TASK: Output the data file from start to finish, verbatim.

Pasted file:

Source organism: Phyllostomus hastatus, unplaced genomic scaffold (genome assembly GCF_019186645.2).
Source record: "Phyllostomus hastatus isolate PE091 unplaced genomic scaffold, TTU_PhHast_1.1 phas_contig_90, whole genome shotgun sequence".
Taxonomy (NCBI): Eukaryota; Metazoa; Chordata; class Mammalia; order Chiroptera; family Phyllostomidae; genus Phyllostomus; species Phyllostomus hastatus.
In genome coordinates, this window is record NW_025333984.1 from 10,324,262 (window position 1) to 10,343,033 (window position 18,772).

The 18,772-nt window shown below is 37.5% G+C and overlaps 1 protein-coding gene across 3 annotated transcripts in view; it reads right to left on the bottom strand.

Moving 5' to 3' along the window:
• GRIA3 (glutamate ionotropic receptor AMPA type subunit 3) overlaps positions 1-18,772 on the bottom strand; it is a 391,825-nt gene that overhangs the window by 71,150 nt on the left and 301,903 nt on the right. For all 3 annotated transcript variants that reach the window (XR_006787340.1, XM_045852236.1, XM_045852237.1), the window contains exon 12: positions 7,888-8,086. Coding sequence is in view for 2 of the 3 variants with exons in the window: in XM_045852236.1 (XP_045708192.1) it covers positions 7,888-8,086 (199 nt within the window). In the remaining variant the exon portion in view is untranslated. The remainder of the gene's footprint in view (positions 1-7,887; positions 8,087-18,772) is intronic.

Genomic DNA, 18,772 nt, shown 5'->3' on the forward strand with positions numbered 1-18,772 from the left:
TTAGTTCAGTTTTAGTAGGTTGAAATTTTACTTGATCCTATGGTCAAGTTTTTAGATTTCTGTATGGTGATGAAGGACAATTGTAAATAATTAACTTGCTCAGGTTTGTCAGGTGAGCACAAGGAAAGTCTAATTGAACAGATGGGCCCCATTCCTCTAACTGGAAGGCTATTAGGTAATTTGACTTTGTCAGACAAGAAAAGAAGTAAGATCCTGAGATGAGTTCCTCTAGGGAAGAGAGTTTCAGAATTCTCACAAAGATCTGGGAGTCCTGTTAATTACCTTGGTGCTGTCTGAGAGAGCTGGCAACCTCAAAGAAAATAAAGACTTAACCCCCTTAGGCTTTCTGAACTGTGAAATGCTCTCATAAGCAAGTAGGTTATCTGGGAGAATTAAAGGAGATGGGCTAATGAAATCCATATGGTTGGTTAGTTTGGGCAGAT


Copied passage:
Source organism: Phyllostomus hastatus, unplaced genomic scaffold (genome assembly GCF_019186645.2).
Source record: "Phyllostomus hastatus isolate PE091 unplaced genomic scaffold, TTU_PhHast_1.1 phas_contig_90, whole genome shotgun sequence".
Taxonomy (NCBI): Eukaryota; Metazoa; Chordata; class Mammalia; order Chiroptera; family Phyllostomidae; genus Phyllostomus; species Phyllostomus hastatus.
In genome coordinates, this window is record NW_025333984.1 from 10,324,262 (window position 1) to 10,343,033 (window position 18,772).

The 18,772-nt window shown below is 37.5% G+C and overlaps 1 protein-coding gene across 3 annotated transcripts in view; it reads right to left on the bottom strand.

Moving 5' to 3' along the window:
• GRIA3 (glutamate ionotropic receptor AMPA type subunit 3) overlaps positions 1-18,772 on the bottom strand; it is a 391,825-nt gene that overhangs the window by 71,150 nt on the left and 301,903 nt on the right. For all 3 annotated transcript variants that reach the window (XR_006787340.1, XM_045852236.1, XM_045852237.1), the window contains exon 12: positions 7,888-8,086. Coding sequence is in view for 2 of the 3 variants with exons in the window: in XM_045852236.1 (XP_045708192.1) it covers positions 7,888-8,086 (199 nt within the window). In the remaining variant the exon portion in view is untranslated. The remainder of the gene's footprint in view (positions 1-7,887; positions 8,087-18,772) is intronic.

Genomic DNA, 18,772 nt, shown 5'->3' on the forward strand with positions numbered 1-18,772 from the left:
TTAGTTCAGTTTTAGTAGGTTGAAATTTTACTTGATCCTATGGTCAAGTTTTTAGATTTCTGTATGGTGATGAAGGACAATTGTAAATAATTAACTTGCTCAGGTTTGTCAGGTGAGCACAAGGAAAGTCTAATTGAACAGATGGGCCCCATTCCTCTAACTGGAAGGCTATTAGGTAATTTGACTTTGTCAGACAAGAAAAGAAGTAAGATCCTGAGATGAGTTCCTCTAGGGAAGAGAGTTTCAGAATTCTCACAAAGATCTGGGAGTCCTGTTAATTACCTTGGTGCTGTCTGAGAGAGCTGGCAACCTCAAAGAAAATAAAGACTTAACCCCCTTAGGCTTTCTGAACTGTGAAATGCTCTCATAAGCAAGTAGGTTATCTGGGAGAATTAAAGGAGATGGGCTAATGAAATCCATATGGTTGGTTAGTTTGGGCAGAT